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valvular disease (Group 2 PH) and congenital heart disease (group 1 PH). Intracardiac shunts may be determined via colour Doppler across sites of potential shunts, or through intravenous echo contrast injection. The position of the interventricular septum in Right ventricular function may be assessed non-invasively. Presence of pericardial effusions at diagnosis or during follow- up indicate a poor prognosis.16

EC is an

Figure 1: Example of lung perfusion scan, antero-posterior view. A large perfusion defect is seen in the apical segment of the left lower lobe and the lateral segment of the right middle lobe

obesity) should be referred for polysomnography.1

Obstructive sleep

apnoea is frequently associated with left heart disease and PH in this group is often multifactorial.

Lung imaging

Right ventricular enlargement and pericardial effusion may be present. Group 2 patients may have changes consistent with pulmonary congestion: ground glass opacities, septal thickening and pleural effusions and enlarged left heart. It is important to always consider pulmonary veno-occlusive disease, which has some radiological similarities to pulmonary congestion, with prominent interlobular septal thickening and mediastinal lymphadenopathy.9 Multislice CT pulmonary angiography has significantly improved the diagnosis of acute pulmonary embolism but has not yet superseded formal pulmonary angiography for the diagnosis of CTEPH, although a recent study with a 320-slice CT scanner suggests up to 97% sensitivity/specificity for central lesions.10,11

Computed tomography High-resolution lung computed tomography (CT) scan is mandatory for all PH patients. Patients with significant parenchymal disease (group 3) will be diagnosed by CT and lung-function testing and further invasive testing may be avoided. PAH and CTEPH patients may have normal CT scans or may have mosaic perfusion and enlarged pulmonary arteries (PA:aorta diameter >1).8

Ventilation-perfusion scan 6

The lung ventilation-perfusion (VQ) scan is a central and mandatory investigation

in all patients with suspected PH (Figure 1).12

The presence of segmental or lobar perfusion defects on VQ scan without matched ventilation defects strongly suggests the diagnosis of CTEPH (group 4 PH) and mandates formal pulmonary angiography to confirm the diagnosis. A normal VQ scan effectively rules out significant CTEPH. Routine repeat of VQ scan is not required.

Patients with PAH may have heterogeneous perfusion of both lungs rather than segmental defects.

Pulmonary angiogram

Formal pulmonary angiography is indicated for all patients with suspected CTEPH.12

It is performed by inserting a

catheter into the main pulmonary arteries in a manner similar to that described below for RHC and injecting intravenous contrast into each artery in turn. Findings such as intravascular bands or webs, luminal narrowing or irregularities, pouches, abrupt termination of an arterial branch, complete lack of perfusion to a lobe indicate CTEPH and should trigger referral to an expert center for consideration of endarterectomy.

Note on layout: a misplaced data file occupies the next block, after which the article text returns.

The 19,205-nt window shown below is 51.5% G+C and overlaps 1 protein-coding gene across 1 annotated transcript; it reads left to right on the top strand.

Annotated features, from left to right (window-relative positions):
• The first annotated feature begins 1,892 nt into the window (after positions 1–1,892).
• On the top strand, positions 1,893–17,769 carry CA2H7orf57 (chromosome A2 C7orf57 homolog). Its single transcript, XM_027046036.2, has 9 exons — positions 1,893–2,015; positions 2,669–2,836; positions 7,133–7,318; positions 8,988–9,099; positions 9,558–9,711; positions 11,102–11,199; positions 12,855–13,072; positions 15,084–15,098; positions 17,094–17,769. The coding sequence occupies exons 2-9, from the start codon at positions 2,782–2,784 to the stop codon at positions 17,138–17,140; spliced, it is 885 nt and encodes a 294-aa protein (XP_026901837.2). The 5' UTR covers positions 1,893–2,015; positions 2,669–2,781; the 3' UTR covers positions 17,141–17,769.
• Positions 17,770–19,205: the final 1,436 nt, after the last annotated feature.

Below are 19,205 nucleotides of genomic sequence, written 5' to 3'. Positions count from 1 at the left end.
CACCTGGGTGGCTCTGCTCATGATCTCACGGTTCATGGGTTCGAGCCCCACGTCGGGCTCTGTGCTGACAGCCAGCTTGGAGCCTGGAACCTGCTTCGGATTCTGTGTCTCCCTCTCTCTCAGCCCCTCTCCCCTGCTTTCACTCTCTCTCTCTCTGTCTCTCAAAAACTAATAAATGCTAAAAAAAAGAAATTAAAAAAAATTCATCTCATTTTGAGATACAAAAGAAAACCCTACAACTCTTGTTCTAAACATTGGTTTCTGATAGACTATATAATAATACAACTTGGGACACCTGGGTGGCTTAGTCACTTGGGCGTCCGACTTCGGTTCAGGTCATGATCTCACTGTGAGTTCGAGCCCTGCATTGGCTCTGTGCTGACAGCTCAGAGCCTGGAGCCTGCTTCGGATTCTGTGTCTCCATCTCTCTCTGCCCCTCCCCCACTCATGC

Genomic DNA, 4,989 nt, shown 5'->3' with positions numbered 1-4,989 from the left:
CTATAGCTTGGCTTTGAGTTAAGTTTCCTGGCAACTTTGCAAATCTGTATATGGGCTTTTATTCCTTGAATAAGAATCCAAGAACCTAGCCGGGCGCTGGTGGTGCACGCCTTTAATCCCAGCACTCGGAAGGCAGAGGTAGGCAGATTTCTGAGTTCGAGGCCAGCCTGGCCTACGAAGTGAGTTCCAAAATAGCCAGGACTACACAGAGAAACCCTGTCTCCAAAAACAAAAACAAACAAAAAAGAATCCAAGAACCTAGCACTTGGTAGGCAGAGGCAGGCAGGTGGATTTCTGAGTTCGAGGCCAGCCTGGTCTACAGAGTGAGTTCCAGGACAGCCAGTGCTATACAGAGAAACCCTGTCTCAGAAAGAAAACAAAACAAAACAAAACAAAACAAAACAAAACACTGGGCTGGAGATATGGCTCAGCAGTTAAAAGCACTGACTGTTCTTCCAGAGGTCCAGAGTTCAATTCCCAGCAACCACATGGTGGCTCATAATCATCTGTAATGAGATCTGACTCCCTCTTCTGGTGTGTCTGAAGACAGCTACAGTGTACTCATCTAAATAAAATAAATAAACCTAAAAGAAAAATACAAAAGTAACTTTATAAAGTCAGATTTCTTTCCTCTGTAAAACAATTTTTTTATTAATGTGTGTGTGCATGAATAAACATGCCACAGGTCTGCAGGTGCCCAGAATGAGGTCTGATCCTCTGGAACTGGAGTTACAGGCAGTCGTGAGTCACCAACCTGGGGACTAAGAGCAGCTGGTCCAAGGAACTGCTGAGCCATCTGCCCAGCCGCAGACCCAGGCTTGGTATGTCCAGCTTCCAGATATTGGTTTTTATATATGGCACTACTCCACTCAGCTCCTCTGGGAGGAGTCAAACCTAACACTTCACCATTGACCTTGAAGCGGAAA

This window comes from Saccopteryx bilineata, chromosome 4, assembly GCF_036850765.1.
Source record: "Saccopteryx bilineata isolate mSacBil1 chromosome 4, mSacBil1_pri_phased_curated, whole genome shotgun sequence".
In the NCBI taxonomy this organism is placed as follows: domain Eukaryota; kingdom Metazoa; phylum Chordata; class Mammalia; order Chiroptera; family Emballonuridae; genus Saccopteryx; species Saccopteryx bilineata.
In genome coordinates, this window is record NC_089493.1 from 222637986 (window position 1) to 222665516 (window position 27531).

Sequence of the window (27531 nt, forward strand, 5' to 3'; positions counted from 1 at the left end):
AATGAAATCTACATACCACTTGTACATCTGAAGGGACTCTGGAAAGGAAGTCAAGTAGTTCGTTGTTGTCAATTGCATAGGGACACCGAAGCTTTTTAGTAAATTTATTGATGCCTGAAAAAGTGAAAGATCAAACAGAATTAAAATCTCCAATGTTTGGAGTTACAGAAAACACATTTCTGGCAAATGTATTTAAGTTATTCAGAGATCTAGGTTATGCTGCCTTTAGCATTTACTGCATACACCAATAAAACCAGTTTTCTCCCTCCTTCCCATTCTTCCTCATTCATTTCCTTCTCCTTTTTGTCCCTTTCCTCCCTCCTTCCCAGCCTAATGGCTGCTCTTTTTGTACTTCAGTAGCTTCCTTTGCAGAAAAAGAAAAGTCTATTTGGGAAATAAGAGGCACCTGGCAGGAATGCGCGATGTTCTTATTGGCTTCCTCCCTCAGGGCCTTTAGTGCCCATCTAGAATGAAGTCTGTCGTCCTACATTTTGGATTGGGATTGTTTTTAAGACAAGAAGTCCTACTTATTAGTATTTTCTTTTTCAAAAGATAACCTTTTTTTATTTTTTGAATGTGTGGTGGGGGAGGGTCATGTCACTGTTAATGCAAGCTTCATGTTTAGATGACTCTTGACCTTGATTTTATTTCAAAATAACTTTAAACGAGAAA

Echocardiography (EC) has become an indispensable tool for PH management.13 Transthoracic EC is non-invasive and inexpensive. Pulmonary artery pressure (PAP) can be estimated by measuring tricuspid regurgitant jet velocity, and this makes EC an ideal modality for screening high-risk groups for presence of PH (for example, scleroderma, BMPR2 mutation carriers).14,15


provides valuable diagnostic information concerning left ventricular function,

invaluable tool for follow-up of patients, although there is no consensus of which EC parameter gives the most information. The main limitations to EC is that many measurements are somewhat operator dependent.14


addition, transthoracic EC may underestimate mitral regurgitation and congenital heart lesions and expert opinion should always be sought if to proceed to transoesophageal EC. A discussion of the full potential of EC in PH is beyond the scope of this article, and the reader is referred elsewhere.13

Right heart catheterisation Right heart catheterisation (RHC) is the central diagnostic procedure in patients with PH.17

Despite significant advances

in cardiac/lung imaging, invasive measurement of pulmonary pressures remains mandatory. The RHC procedure is typically performed in the cardiac catheterisation suite or intensive care unit, with the patient supine and relaxed (minimal sedation and local anaesthesia is given). A balloon-tipped and fluid- filled catheter is introduced into a large vein and carefully navigated through the right atrium (RA), right ventricle (RV) and into the PA. At each anatomical site, the pressure-time tracing is recorded over several respiratory cycles and pressures are measured at end expiration. As the catheter is advanced inside the PA, the inflated balloon will eventually ‘wedge’ itself in a small PA. At this moment, the ‘pulmonary arterial wedge pressure’ (PAWP) wave recorded at the catheter tip will be isolated from the PA pressure wave and the wave will reflect left atrial pressure. Presence of high V waves in the PAWP indicates mitral regurgitation and may help to diagnose PH due to left heart disease. Cardiac output/index is determined by thermodilution or by the Fick technique. Blood samples may be obtained at different anatomical sites to determine oxygen saturation – a significant step-up in oxygen saturation from site to site

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